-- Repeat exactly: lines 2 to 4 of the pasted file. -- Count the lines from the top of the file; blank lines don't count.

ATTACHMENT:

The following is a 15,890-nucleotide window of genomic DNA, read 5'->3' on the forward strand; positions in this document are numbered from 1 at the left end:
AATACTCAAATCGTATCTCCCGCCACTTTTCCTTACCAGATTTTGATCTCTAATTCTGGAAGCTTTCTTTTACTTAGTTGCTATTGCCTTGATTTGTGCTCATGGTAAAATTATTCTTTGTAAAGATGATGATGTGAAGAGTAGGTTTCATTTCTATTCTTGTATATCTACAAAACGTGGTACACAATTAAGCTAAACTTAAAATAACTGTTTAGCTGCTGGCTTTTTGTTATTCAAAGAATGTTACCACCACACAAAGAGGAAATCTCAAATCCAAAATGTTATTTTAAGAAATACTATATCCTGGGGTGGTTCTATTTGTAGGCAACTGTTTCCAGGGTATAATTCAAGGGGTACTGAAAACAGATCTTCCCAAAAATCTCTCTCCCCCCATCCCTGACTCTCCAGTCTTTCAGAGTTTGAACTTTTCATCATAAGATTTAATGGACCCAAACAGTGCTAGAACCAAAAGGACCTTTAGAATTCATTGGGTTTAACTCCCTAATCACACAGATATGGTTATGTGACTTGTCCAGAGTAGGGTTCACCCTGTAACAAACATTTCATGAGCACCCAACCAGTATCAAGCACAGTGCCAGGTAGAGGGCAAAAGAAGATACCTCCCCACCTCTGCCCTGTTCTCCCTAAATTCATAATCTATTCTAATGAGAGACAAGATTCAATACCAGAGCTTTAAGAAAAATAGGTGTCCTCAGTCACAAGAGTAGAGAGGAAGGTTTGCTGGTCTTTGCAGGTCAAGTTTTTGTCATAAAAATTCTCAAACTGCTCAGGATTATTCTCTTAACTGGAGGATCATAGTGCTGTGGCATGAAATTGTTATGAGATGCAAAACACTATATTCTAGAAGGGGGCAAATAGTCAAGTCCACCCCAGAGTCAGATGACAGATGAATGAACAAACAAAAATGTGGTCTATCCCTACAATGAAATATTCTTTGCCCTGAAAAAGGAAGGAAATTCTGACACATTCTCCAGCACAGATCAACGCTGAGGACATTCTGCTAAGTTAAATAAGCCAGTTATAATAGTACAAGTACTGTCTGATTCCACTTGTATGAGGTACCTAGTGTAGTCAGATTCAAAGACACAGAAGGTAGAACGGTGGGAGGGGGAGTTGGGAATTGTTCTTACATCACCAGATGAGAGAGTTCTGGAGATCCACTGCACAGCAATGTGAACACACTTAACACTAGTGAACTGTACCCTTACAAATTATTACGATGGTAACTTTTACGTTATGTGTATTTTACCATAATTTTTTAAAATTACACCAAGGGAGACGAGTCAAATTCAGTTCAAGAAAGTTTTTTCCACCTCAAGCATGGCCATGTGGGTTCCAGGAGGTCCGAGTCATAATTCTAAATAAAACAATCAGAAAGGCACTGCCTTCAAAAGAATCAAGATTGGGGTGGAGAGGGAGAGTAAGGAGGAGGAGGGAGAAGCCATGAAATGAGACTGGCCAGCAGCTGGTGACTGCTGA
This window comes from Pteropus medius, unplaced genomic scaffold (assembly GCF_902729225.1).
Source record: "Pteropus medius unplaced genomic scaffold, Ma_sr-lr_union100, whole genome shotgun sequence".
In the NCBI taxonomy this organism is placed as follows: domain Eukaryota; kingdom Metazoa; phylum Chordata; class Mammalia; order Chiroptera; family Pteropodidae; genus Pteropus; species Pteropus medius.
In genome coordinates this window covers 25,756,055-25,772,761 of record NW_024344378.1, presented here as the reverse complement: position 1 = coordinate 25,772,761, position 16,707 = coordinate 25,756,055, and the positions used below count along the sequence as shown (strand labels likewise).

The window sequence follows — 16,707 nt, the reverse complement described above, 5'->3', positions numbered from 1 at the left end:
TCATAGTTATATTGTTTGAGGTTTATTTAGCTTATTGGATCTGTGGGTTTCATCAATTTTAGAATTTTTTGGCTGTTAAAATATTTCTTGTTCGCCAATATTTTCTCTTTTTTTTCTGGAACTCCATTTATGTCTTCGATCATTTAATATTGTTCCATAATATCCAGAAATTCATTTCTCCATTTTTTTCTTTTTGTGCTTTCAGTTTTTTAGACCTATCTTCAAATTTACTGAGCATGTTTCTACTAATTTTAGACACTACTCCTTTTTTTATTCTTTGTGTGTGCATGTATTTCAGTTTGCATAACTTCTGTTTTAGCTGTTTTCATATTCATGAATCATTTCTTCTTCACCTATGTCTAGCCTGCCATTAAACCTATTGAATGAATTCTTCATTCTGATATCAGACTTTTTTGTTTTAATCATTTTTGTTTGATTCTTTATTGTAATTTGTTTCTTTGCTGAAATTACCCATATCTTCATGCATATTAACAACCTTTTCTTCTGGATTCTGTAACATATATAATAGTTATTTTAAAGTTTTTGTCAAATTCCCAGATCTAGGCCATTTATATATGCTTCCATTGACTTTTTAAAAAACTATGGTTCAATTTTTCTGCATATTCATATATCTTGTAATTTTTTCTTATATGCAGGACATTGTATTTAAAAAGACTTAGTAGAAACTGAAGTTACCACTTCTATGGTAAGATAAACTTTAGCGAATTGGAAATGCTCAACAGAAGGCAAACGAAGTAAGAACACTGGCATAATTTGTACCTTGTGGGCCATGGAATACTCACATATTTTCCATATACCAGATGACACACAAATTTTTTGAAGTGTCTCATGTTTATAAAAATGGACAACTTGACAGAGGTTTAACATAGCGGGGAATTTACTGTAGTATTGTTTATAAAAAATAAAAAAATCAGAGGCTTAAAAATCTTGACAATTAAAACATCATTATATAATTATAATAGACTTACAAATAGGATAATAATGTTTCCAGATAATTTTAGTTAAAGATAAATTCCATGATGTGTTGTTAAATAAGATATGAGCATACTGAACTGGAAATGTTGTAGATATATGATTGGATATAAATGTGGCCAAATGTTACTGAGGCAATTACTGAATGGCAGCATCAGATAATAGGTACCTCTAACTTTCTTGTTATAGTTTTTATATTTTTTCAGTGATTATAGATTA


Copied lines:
AATACTCAAATCGTATCTCCCGCCACTTTTCCTTACCAGATTTTGATCTCTAATTCTGGAAGCTTTCTTTTACTTAGTTGCTATTGCCTTGATTTGTGCTCATGGTAAAATTATTCTTTGTAAAGATGATGATGTGAAGAGTAGGTTTCATTTCTATTCTTGTATATCTACAAAACGTGGTACACAATTAAGCTAAACTTAAAATAACTGTTTAGCTGCTGGCTTTTTGTTATTCAAAGAATGTTACCACCACACAAAGAGGAAATCTCAAATCCAAAATGTTATTTTAAGAAATACTATATCCTGGGGTGGTTCTATTTGTAGGCAACTGTTTCCAGGGTATAATTCAAGGGGTACTGAAAACAGATCTTCCCAAAAATCTCTCTCCCCCCATCCCTGACTCTCCAGTCTTTCAGAGTTTGAACTTTTCATCATAAGATTTAATGGACCCAAACAGTGCTAGAACCAAAAGGACCTTTAGAATTCATTGGGTTTAACTCCCTAATCACACAGATATGGTTATGTGACTTGTCCAGAGTAGGGTTCACCCTGTAACAAACATTTCATGAGCACCCAACCAGTATCAAGCACAGTGCCAGGTAGAGGGCAAAAGAAGATACCTCCCCACCTCTGCCCTGTTCTCCCTAAATTCATAATCTATTCTAATGAGAGACAAGATTCAATACCAGAGCTTTAAGAAAAATAGGTGTCCTCAGTCACAAGAGTAGAGAGGAAGGTTTGCTGGTCTTTGCAGGTCAAGTTTTTGTCATAAAAATTCTCAAACTGCTCAGGATTATTCTCTTAACTGGAGGATCATAGTGCTGTGGCATGAAATTGTTATGAGATGCAAAACACTATATTCTAGAAGGGGGCAAATAGTCAAGTCCACCCCAGAGTCAGATGACAGATGAATGAACAAACAAAAATGTGGTCTATCCCTACAATGAAATATTCTTTGCCCTGAAAAAGGAAGGAAATTCTGACACATTCTCCAGCACAGATCAACGCTGAGGACATTCTGCTAAGTTAAATAAGCCAGTTATAATAGTACAAGTACTGTCTGATTCCACTTGTATGAGGTACCTAGTGTAGTCAGATTCAAAGACACAGAAGGTAGAACGGTGGGAGGGGGAGTTGGGAATTGTTCTTACATCACCAGATGAGAGAGTTCTGGAGATCCACTGCACAGCAATGTGAACACACTTAACACTAGTGAACTGTACCCTTACAAATTATTACGATGGTAACTTTTACGTTATGTGTATTTTACCATAATTTTTTAAAATTACACCAAGGGAGACGAGTCAAATTCAGTTCAAGAAAGTTTTTTCCACCTCAAGCATGGCCATGTGGGTTCCAGGAGGTCCGAGTCATAATTCTAAATAAAACAATCAGAAAGGCACTGCCTTCAAAAGAATCAAGATTGGGGTGGAGAGGGAGAGTAAGGAGGAGGAGGGAGAAGCCATGAAATGAGACTGGCCAGCAGCTGGTGACTGCTGA
This window comes from Pteropus medius, unplaced genomic scaffold (assembly GCF_902729225.1).
Source record: "Pteropus medius unplaced genomic scaffold, Ma_sr-lr_union100, whole genome shotgun sequence".